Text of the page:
The situation in Mamelodi was sparked by a conflict between a SA shopper and a foreign businessman, write Loren B Landau and Iriann Freemantle
Johannesburg - Since last Saturday, the poorest areas in Mamelodi, Pretoria, have again seen violence, forced evictions and the frantic “evacuations” of foreign shopkeepers and their stock.
Reflecting patterns seen across the country, marauding groups have made their way through various areas, largely unencumbered by resistance from the police or residents.
Unlike the mass “xenophobic’’ violence that shook the country in May 2008, these less massive attacks appear to be triggered by banal arguments between individuals.
In Mamelodi, a conflict between a South African shopper and a foreign businessman was the spark that ignited a far broader communal conflagration between South African citizens and foreign shopkeepers. Elsewhere these localised instances of xenophobic violence have been triggered by street fights, inadvertent injuries to children, or any number of other everyday accidents or assaults.
Whatever one thinks of the country’s immigration policies, incidents like these reflect dangerous trends in South African society: ineffective and reactive policing and vigilante strategies that hold groups responsible for the behaviour of individuals. For everyone living outside the sanctity and safety of gated communities, this combination only adds to the risks we face on the streets and at home.
In Mamelodi, this is not the first time such zealous attacks on foreigners have occurred.
In May last year, Somali shopkeeper Bishar Isaack shot and killed two Zimbabweans, purportedly for fear of being attacked again in Diepsloot.
Local residents responded, first by looting Isaack’s shop and then almost every other Somali and Bangladeshi-owned business in the area. According to a young plunderer, what had happened was “payback time and not xenophobia: we could not stand by and watch them get away with the shooting”.
In 2007, when South Africa was just learning the term xenophobic violence, residents of Motherwell near Port Elizabeth took revenge for a similar shooting by clearing out hundreds of Somalis from their community in less than 24 hours.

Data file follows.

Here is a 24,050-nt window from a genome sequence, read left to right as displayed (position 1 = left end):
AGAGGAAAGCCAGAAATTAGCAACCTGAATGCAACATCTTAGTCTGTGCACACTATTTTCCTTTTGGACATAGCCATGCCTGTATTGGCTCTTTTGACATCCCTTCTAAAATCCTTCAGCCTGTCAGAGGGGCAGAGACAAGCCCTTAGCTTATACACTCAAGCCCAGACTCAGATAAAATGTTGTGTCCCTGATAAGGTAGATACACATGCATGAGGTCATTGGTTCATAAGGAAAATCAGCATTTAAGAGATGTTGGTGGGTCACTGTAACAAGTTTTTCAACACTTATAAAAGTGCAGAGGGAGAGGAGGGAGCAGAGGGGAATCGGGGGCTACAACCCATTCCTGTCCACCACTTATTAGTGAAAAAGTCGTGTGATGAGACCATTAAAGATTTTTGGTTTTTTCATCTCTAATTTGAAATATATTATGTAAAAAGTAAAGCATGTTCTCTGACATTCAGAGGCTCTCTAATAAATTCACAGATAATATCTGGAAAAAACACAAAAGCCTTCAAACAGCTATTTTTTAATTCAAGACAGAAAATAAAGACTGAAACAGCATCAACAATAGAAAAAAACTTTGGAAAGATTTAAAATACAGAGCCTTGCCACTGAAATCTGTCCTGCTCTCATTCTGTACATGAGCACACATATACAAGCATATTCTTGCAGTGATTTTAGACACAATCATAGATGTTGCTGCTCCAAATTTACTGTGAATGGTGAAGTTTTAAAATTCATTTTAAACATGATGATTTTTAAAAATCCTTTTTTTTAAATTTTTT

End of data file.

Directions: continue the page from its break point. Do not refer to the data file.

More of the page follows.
Time and time again, groups of foreigners and other minorities are being held responsible for crimes conducted by individuals. Beyond the specific crimes, they are collectively blamed for the failures and frustrations associated with poor policing, service delivery shortcomings and lack of job creation.
The question is not about immigration policy, the details of a particular crime, or legitimising violence from any party. Immigration in this instance is a red herring. Migrants only account for a tiny percentage of crime and unemployment. Moreover, they must obey the same laws as everyone else. But does anyone have to follow the law?
What we are witnessing is an institutional failure. The police bear much of this responsibility: their limited ability to entrench a law-based system of conflict resolution means that residents across the country regularly settle disputes in ways that are illegal, unjust and often violent.
Such attacks have many targets, but foreigners seem disproportionally attacked. Here too the police are at least partially to blame. Rather than holding responsible parties to account, officers regularly further the gangsters’ work: checking documents, arresting foreign nationals, and escorting them and their goods out of townships. Through either non-intervention or such complicity, they legitimise not the law, but communal violence.
The consequences of these failures are both material and social. The inability to protect human lives and property undermines any effort to alleviate poverty. In these melees, it is not only foreigners who lose their shops, but local populations who must pay more for goods or walk further through dangerous nights to buy basic supplies. A few South African business owners may benefit, but most residents do not.
At a social level, we see modes of justice informed not by individual responsibility or human rights, but by principles of Sippenhaft, a term popularised during the Nazi regime. Literally meaning “kin liability”, it holds a whole group of people (then the Jews, here foreign shopkeepers) responsible for an individual’s purported crime.
As in Nazi Germany, unpopular groups in South Africa are made to “pay” with their properties and lives.
While the plight of foreigners in South Africa is not a pressing issue for politicians or the police, the nature and effects of such attacks are not limited to Somali, Bangladeshi or other foreign victims.
Instead, such violent popular re-production and policing of stereotyped group boundaries creates a permanently unpredictable social climate of intolerance.
Race may be the most obvious boundary in South African society, but we also see township violence and vigilantism organised around language, political party, or even a person’s home village.
Neither reports nor politicians draw adequate attention to these dynamics preferring instead to dismiss them as criminality or the natural consequences of poverty and inequality.
We share a collective responsibility to counter poverty.
In achieving this goal, can we allow the lives and livelihoods of whole groups – be they ethnic, national, religious or linguistic –to be threatened for the perceived misdeeds of a few?